Most cities have excellent data concerning their traffic and parking situation. Lflcewise most cities have a thorough knowledge about the commercial activities. Copenhagen is interesting because in this city has been pioneered methods for collecting usefull data about the use of public space. These surveys have been conducted by researchers from the School of Architecture of The Royal Danish Academy in cooperation with the City of Copenhagen. The first major survey was made i 1968. This early investigation enabled the researchers to return in 1986 and 1995-6 to carry out new surveys of public life, with the purpose of finding out what changes had occurred during this 28 year period- and after all the previously mentioned improvements to the public environment had been carried out. These research activities places Copenhagen as one of the only cities in the world, where the developements of the life in the public spaces have been systematicly recorded over the past three decades. Findings from the three Copenhagen Surveys (Developments 1968-96):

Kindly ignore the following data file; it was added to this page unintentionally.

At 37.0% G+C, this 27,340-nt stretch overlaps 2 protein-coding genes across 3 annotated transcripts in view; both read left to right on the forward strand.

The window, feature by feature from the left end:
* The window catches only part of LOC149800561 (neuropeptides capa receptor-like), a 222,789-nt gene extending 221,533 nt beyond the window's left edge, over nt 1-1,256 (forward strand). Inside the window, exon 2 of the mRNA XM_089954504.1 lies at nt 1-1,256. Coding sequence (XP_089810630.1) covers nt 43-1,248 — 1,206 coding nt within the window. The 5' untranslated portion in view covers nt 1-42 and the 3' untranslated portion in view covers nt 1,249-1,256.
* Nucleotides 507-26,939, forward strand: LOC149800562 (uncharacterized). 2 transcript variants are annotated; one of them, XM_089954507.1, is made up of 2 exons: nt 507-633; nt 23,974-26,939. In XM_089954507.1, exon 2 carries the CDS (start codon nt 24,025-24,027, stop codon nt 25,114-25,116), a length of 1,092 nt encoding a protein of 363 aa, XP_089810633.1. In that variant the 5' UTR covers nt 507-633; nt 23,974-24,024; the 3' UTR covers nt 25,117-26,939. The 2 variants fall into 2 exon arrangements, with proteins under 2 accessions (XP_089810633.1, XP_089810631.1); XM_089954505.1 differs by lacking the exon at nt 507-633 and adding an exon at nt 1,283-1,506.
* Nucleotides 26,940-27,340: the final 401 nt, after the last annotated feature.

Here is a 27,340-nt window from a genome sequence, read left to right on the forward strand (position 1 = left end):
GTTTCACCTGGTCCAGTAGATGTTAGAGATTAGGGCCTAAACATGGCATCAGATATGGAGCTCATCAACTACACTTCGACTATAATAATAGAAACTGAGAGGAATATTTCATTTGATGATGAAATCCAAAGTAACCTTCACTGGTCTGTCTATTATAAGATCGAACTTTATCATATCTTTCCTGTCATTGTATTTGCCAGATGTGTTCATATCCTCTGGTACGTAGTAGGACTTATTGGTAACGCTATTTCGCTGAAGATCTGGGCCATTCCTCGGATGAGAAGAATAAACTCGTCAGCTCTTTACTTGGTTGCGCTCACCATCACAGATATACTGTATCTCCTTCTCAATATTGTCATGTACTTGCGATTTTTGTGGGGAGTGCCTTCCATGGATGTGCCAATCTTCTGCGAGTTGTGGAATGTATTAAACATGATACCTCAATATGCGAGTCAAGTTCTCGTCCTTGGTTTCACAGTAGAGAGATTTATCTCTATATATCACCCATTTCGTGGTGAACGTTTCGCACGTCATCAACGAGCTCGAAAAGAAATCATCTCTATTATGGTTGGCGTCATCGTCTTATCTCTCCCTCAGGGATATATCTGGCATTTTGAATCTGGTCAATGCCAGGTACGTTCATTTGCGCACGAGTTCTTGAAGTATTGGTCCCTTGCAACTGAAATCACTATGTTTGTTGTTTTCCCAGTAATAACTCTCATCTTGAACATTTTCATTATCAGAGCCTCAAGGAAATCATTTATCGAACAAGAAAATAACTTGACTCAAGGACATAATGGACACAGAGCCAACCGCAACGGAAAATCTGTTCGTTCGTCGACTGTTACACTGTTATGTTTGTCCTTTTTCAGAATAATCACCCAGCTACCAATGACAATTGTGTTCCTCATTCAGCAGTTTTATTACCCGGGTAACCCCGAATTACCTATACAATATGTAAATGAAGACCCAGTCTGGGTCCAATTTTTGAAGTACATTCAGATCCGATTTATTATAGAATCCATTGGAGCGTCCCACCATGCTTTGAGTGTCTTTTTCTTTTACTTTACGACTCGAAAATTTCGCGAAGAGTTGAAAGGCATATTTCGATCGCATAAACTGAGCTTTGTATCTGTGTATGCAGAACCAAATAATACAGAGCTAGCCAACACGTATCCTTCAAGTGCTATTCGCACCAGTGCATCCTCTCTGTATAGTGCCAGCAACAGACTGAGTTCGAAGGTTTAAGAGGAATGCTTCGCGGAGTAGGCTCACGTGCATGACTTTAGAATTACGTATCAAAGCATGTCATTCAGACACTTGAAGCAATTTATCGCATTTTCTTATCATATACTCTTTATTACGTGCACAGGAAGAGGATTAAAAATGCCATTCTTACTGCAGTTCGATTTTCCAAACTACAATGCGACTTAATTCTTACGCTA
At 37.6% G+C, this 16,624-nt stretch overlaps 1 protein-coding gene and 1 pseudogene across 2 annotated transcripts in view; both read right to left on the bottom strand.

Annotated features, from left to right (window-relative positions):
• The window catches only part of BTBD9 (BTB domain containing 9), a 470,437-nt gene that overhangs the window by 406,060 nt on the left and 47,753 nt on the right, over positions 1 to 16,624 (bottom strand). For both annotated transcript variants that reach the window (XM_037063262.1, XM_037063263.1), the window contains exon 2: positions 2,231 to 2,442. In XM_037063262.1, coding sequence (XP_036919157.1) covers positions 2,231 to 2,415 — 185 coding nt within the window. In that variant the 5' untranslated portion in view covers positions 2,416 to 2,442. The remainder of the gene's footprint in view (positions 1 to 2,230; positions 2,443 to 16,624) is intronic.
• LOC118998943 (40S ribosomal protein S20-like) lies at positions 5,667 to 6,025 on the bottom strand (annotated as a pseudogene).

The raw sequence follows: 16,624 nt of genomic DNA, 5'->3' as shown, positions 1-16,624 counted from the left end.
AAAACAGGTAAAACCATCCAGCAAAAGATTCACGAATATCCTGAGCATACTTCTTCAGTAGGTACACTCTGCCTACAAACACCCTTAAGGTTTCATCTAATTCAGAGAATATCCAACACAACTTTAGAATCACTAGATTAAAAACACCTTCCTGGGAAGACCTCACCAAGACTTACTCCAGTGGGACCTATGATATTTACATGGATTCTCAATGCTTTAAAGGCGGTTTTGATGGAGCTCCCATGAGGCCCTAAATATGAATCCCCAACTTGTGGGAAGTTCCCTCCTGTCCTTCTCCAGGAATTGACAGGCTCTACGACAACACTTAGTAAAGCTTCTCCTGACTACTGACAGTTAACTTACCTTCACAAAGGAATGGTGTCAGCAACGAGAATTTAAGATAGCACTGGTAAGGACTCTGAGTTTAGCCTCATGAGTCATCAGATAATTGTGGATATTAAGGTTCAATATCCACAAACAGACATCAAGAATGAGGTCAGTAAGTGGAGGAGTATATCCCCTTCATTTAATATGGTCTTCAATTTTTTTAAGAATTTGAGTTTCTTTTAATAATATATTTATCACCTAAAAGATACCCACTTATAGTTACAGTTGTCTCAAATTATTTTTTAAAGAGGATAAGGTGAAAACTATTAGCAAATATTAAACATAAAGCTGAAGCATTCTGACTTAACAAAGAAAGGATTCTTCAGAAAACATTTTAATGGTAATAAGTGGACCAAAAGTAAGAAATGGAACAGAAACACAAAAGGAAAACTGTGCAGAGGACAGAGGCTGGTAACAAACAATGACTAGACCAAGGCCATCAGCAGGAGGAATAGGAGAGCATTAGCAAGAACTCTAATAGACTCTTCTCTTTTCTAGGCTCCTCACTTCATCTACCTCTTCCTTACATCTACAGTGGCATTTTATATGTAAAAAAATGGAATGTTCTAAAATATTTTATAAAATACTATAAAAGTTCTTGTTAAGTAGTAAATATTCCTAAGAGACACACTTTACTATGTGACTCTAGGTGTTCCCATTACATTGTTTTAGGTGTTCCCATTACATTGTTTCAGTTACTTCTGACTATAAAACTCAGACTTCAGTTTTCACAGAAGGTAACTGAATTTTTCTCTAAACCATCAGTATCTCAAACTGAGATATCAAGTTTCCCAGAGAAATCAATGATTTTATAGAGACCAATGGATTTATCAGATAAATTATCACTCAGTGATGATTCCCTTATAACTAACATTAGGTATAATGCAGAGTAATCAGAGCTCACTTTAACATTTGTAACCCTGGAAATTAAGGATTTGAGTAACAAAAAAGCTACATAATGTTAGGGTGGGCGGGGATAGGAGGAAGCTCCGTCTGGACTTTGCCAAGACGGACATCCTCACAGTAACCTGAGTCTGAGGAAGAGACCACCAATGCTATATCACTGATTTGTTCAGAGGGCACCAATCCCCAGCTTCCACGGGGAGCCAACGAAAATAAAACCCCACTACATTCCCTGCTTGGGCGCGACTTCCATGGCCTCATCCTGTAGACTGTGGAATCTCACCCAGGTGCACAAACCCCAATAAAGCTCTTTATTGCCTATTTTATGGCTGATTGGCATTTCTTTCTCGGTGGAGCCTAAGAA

a) More people use the public spaces: Pedestrian traffic have increased by 25 % - the very important recreational & social activities have increased fou~ limes (+300 %) (Findings refers to the summer season which in the Scandinavian two-season culture is the all important season) Though the population of Copenhagen have not increased in this period more people are by now using the public spaces of the city center. 25 percent more pedestrians does not sound of much - but already by 1968 the major streets were almost filled to capacity. By 1986 and 1995 all the streets and sidewalks were carrying all the pedestrians they could possibly handle. By far the most interesting finding were however, that the number of people involved in recreational activities have increased by 300% (four times more street life)during the 28 years between the investigations. The average person visiting the city center by now spends 34 times more time in the city, standing, sitting, participating in various activities, enjoying the scenery and the fellow citiziens. This increase in the use of time in the city largely explains the remarkable increase in the liveliness and charm if the city. Any city can have much pedestrian traffic. But only in a really nice city, a high proportion of those walking will feel tempted to stop, to settle down to enjoy the spaces, the scenery and the other people. This is exactly what has happened in Copenhagen. The city centre have become a well used living room - a meeting place - for the citizens. Street life patterns in the urban spaces of Copenhagen are throughout caracterized by a valuable mixture of different activities -people walk, shop, sit, eat, have coffe, watch street entertainment and all the other fascinating things going on i lively city -and all the activities goes on side by side in the same spaces. A monofunctional traffic- & shopping city have over some 30 years become a diverse and much loved people city.